Solo travel is one of my favorite perks of being single. Of course, anyone can book a trip by themselves, but I’ve found my coupled friends are less likely to leave their significant other at home, and not without reason.
Plus, like the everyday costs that rack up quickly for singles, solo travel can often be more expensive than going with a companion. That’s because hotels and tour operators mostly set room rates based on double occupancy, which means you’re often on the hook for a fee intended for two people, even if it’s just you.
Smaller pay combined with the so-called “singles tax” can make traveling alone as a woman financially intimidating, but I’m living proof you can have a beautiful adventure without breaking the bank. I’ve traveled internationally on my own four times over the last few years — to Costa Rica, Tunisia and to Mexico twice.
I’m not alone: Search interest in female solo travel specifically recently hit a 10-year high, according to Google Trends.
These are my top four tips for smarter saving and spending on your next solo trip.
“I’m on vacation” is my preferred excuse to spend more money, and I’m a firm believer that relaxing on your budget is part of the benefit of going on vacation in the first place. I give myself room to do this by planning ahead and setting limits on my indulgences so I don’t come back tanned, rested and financially ruined.
Booking hotels, tours and entertainment ahead of time helps me keep my trip spending in check because I’m not tallying up expenses in my head when I’m on the go. I’m able to sit down with my bank account open, add up all the things I want to do and see if I can afford each item or where I need to cut back.
Planning a financially sound getaway might mean making compromises, such as switching to a cheaper hotel so I can spend more on attractions. On my most recent trip to Tunisia, I paid extra for a more comfortable seat on my seven-hour flight. That meant skipping a few souvenirs I might have liked to buy, but the legroom was worth it.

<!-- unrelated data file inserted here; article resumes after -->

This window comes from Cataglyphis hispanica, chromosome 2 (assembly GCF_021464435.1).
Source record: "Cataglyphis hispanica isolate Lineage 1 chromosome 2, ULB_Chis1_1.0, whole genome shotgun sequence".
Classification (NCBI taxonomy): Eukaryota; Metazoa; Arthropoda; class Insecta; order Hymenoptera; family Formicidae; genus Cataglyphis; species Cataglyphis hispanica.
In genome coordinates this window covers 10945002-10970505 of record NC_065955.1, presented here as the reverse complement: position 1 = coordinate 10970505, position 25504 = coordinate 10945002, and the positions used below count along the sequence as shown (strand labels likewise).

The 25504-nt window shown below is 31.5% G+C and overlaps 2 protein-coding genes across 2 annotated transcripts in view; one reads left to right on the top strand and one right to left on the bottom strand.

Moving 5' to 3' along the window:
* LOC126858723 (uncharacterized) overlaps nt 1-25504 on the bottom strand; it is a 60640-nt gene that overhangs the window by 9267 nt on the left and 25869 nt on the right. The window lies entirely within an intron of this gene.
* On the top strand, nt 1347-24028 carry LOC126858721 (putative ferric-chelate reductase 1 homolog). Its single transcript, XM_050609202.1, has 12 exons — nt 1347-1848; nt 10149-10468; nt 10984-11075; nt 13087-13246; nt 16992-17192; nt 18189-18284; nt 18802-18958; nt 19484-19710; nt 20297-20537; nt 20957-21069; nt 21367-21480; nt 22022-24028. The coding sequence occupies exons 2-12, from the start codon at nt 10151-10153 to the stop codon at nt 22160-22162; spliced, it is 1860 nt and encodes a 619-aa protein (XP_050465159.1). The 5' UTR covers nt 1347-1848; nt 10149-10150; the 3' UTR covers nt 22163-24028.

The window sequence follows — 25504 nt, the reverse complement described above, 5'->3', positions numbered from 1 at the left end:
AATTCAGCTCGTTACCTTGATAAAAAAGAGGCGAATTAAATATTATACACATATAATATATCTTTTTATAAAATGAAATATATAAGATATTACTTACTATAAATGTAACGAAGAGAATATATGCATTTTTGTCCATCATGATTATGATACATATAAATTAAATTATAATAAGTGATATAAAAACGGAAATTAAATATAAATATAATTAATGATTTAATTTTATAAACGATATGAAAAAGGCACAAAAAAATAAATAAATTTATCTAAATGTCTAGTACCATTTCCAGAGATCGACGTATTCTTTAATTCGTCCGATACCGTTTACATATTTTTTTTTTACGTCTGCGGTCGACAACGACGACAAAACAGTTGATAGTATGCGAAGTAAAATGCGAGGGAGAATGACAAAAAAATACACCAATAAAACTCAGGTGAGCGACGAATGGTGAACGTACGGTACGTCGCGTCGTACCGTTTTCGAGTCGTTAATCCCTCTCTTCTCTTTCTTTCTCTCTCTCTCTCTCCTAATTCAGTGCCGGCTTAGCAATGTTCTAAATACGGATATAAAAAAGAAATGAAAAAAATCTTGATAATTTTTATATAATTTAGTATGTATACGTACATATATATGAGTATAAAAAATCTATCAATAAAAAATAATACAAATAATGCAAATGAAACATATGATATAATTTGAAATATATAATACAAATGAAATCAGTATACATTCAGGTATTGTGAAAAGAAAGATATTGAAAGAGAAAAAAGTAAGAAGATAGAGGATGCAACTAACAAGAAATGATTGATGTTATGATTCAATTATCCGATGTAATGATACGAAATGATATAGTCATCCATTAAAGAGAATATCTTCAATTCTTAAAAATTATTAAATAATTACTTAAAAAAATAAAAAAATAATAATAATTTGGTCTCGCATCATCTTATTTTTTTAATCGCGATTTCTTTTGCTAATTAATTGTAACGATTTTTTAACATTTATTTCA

People travel for different reasons, and when you’re in a group it can get tricky to make sure everyone gets to do what they want. Solo travel is the opposite — you get to do anything you want. If that means you spend 75% of the trip eating at new restaurants, so be it. But if you’d rather check out the shopping scene, it may mean sticking to low-cost meals.
My solo trip to Tulum, Mexico, last January included plenty of time for lying on the beach, which meant I spent less on excursions and achieved my goal of soaking up as much sun as possible before I went back to New York.
The destination itself might even be a chance for you to save money. If you’re less interested in touristy locations than someone you’d otherwise travel with, you might score cheaper flights and accommodations in less frequented spots.
If you don’t have your heart set on a specific destination, you can set a budget and explore options that fit into it. I use Google Flights to get inspiration and compare trip prices when I’m not certain where I want to go.
You can input dates or the desired length of your trip and even filter for flights in your price range to see what’s available globally.